Who remembers … 5 Candy Bars from the 70s and 80s?
The candy bar is as American as apple pie and baseball. If you ask any red-blooded American what there favorite things to eat were growing up, you’re likely to hear candy bars in their reminiscing.
The candy bar has been around forever and each decade scores of new ones are added to the vast variety. So, it comes as no surprise that the candy business is a $5 billion dollar a year business. Amazing considering that when companies first began to mass market their nougat, caramel, chocolate, peanut creations in the 1950s the average candy bar was a…nickel!
I’m not sure you can even buy anything in America for a nickel anymore. If a penny candy store exists anywhere, maybe a single piece would cost a nickel. I don’t like the sound of a “nickel candy store.”
The candy bar has been around since the 1840s England believe it or not. A man named Joseph Fry put sugar and cocoa and formed it into the common shape we see so often today. A few years later a Quaker businessman who had been selling tea, coffee, and hot cocoa since the 1820s came along and jumped into the candy bar market. You might have heard of this guy…John Cadbury.
Both Cadbury and Fry would soon join forces and mass produce a few types of sweet concoctions, Cadbury launched his business into the stratosphere with the introduction of the Cadbury egg in 1875. By 1905 Cadbury had a production facility, the first of its kind in the burgeoning industry with names like Hershey, Nestle, Necco, Mars and Luden throwing their hats in the ring.
Every since then America’s has had a deep-seated love affair with the candy bar. Who doesn’t like to grab one for a quick snack, at a movie theater, or just to treat yourself?
Here are 5 Candy Bars from the 1970s and 1980s that have come and gone:
1. Marathon Bar
This large candy bar was promoted as “Nobody eats a Marathon fast!” because of its size, which is where it got its name. The candy bar was so large for the time that the wrapper had a ruler on the inside. If the size didn’t grab your attention, the bright red wrapper did.
If only the Mars company knew what was coming for America – super sizes, Double Gulps, and upsizing would become such an American way of life that car manufacturers would have to double their cup holders.
What stood out to me growing up was not just the size of the candy bar, but its “Swiss cheese” look. It was a wavy bar of milk chocolate drizzled in caramel and had lots of holes in it. A sneaky way to save money?
Sadly the bar would lose its popularity and be discontinued in 1981.
2. Reggie! Bar
The Reggie! bar made by Clark was clearly a way to draw in the kids – what boy didn’t play or watch baseball? Slap a popular sports figure like New York Yankees right fielder Reggie Jackson on the wrapper and it wouldn’t take long to have a best seller.
The “bar” would deviate from the traditional candy bat shape in that it was a patty. a patty covered in chocolate and peanuts with a caramel center.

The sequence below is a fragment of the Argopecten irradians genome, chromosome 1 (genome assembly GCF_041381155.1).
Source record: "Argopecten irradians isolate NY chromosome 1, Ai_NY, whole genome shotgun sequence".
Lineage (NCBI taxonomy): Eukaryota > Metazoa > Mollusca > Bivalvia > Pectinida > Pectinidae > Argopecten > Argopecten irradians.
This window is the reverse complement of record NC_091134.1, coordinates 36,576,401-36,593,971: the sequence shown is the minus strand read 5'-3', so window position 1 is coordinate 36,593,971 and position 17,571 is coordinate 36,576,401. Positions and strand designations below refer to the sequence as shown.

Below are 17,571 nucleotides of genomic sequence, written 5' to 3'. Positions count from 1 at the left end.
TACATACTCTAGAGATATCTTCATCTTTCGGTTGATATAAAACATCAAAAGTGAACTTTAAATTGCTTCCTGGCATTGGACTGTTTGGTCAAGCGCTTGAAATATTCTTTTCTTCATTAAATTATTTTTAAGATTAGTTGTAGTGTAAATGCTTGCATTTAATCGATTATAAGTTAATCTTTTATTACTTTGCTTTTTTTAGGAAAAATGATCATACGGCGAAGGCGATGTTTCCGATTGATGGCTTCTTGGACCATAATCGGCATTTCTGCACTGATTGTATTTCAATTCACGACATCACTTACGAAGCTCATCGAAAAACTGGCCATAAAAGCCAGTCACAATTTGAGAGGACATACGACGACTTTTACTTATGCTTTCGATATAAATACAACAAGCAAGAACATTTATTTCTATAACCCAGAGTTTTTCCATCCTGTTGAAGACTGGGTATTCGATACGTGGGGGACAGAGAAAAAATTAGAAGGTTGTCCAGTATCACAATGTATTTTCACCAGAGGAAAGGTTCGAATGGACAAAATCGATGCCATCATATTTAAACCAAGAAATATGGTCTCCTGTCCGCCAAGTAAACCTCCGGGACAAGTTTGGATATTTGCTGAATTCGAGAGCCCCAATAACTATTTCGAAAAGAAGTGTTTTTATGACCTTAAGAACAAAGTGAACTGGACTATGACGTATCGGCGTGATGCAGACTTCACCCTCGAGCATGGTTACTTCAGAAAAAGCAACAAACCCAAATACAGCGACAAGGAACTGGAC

And every kid would unwrap that patty and make poop jokes and we’d all laugh, chomp it down and perhaps actually play some baseball.
While it died out in 1982, Clark would try to revive it in the 90s with a peanut butter center instead of caramel, but it wasn’t enough and it died within a year.
3. PB Max
Another candy bar that strayed from the traditional shape but still called a candy “bar” was the PB Max. This wasn’t a “poop” patty but it was a large square bar. It did deviate from the standard ingredients of chocolate, peanuts, and caramel in that it was made of peanut butter and oats on a cookie base, then covered in milk chocolate.
When the bar first came out Mars company who manufactured them did not state what PB stood for in their commercials, a part of their marketing campaign. Mars company would have fun with that and produced commercials saying it meant various things like portly ballerina, penguin black-belt, plow boy, pure bliss, parachuting buffalo, or pink baboon.
Every kid would have a blast coming up with variations of what PB meant, some were rather crude. But what kid would want more than a delicious candy bar that came with a little fun? At one point the bar would leave its paper wrapper and be sold in a small box.
There are rumors that the company will begin making the discontinued bar again this year (2019).
This was my favorite on the list. First manufactured by Necco in 1938, it was marketed with a brilliant gimmick: you got four sections of caramel, vanilla, peanut and fudge all covered in chocolate. It was brilliant not just because you got such a variety in one bar, but because if you didn’t like one of the sections you could have fun and swap one out with a friend’s Sky Bar.
Unfortunately, Necco would close their doors in 2018 putting an end to one of the longest-running candy bars on the planet. There are also rumors that this candy bar will be revived this year (2019).
5. Seven Up
Trying to outdo Necco’s Sky Bar, in 1951 Pearson’s Candy produced two variants of their Seven Up bar in which had seven pillows or segments. One bar had mint, nougat, butterscotch, fudge, coconut, buttercream, caramel and the other had cherry, coconut, caramel, fudge, jelly, maple, and Brazil nut centers in each of its seven segments. It was like having the candy bar version of a Whitman’s Box of Assorted Chocolates. The bar would die out in 1979.
Which candy bar on this list was your favorite? Which one should have been on the list? Comment below or inbox us at firstname.lastname@example.org.